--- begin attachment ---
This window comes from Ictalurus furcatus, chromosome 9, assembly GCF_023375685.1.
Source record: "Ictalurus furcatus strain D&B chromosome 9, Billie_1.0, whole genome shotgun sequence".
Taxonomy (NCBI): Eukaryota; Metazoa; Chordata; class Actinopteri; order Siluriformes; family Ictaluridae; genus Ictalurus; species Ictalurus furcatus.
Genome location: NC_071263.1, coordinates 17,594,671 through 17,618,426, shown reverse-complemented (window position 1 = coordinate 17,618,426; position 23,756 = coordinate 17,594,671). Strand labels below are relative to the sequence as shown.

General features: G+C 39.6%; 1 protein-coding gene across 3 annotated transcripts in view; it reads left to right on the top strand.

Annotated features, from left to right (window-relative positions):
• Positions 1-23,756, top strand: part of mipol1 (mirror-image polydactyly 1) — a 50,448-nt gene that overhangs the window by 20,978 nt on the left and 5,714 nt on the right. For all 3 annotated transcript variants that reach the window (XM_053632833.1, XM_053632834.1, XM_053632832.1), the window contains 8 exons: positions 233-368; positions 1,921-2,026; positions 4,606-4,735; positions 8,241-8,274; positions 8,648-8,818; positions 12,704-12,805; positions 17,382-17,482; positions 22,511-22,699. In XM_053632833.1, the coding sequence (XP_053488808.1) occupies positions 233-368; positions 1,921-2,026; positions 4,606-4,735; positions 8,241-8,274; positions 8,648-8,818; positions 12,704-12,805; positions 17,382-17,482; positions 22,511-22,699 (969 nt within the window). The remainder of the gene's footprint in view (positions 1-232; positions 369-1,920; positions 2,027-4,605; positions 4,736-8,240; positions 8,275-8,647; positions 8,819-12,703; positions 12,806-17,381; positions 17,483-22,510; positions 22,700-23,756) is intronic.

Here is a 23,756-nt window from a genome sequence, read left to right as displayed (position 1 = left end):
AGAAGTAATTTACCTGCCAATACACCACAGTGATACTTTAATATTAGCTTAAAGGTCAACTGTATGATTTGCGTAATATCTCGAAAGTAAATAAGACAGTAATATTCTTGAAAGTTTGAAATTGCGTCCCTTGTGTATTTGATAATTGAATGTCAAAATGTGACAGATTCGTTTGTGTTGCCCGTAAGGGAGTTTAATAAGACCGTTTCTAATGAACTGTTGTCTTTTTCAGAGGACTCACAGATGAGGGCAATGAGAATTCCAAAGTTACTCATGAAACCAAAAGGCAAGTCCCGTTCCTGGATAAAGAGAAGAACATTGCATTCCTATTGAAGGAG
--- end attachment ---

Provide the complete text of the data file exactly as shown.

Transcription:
This window comes from Ictalurus furcatus, chromosome 9, assembly GCF_023375685.1.
Source record: "Ictalurus furcatus strain D&B chromosome 9, Billie_1.0, whole genome shotgun sequence".
Taxonomy (NCBI): Eukaryota; Metazoa; Chordata; class Actinopteri; order Siluriformes; family Ictaluridae; genus Ictalurus; species Ictalurus furcatus.
Genome location: NC_071263.1, coordinates 17,594,671 through 17,618,426, shown reverse-complemented (window position 1 = coordinate 17,618,426; position 23,756 = coordinate 17,594,671). Strand labels below are relative to the sequence as shown.

General features: G+C 39.6%; 1 protein-coding gene across 3 annotated transcripts in view; it reads left to right on the top strand.

Annotated features, from left to right (window-relative positions):
• Positions 1-23,756, top strand: part of mipol1 (mirror-image polydactyly 1) — a 50,448-nt gene that overhangs the window by 20,978 nt on the left and 5,714 nt on the right. For all 3 annotated transcript variants that reach the window (XM_053632833.1, XM_053632834.1, XM_053632832.1), the window contains 8 exons: positions 233-368; positions 1,921-2,026; positions 4,606-4,735; positions 8,241-8,274; positions 8,648-8,818; positions 12,704-12,805; positions 17,382-17,482; positions 22,511-22,699. In XM_053632833.1, the coding sequence (XP_053488808.1) occupies positions 233-368; positions 1,921-2,026; positions 4,606-4,735; positions 8,241-8,274; positions 8,648-8,818; positions 12,704-12,805; positions 17,382-17,482; positions 22,511-22,699 (969 nt within the window). The remainder of the gene's footprint in view (positions 1-232; positions 369-1,920; positions 2,027-4,605; positions 4,736-8,240; positions 8,275-8,647; positions 8,819-12,703; positions 12,806-17,381; positions 17,483-22,510; positions 22,700-23,756) is intronic.

Here is a 23,756-nt window from a genome sequence, read left to right as displayed (position 1 = left end):
AGAAGTAATTTACCTGCCAATACACCACAGTGATACTTTAATATTAGCTTAAAGGTCAACTGTATGATTTGCGTAATATCTCGAAAGTAAATAAGACAGTAATATTCTTGAAAGTTTGAAATTGCGTCCCTTGTGTATTTGATAATTGAATGTCAAAATGTGACAGATTCGTTTGTGTTGCCCGTAAGGGAGTTTAATAAGACCGTTTCTAATGAACTGTTGTCTTTTTCAGAGGACTCACAGATGAGGGCAATGAGAATTCCAAAGTTACTCATGAAACCAAAAGGCAAGTCCCGTTCCTGGATAAAGAGAAGAACATTGCATTCCTATTGAAGGAG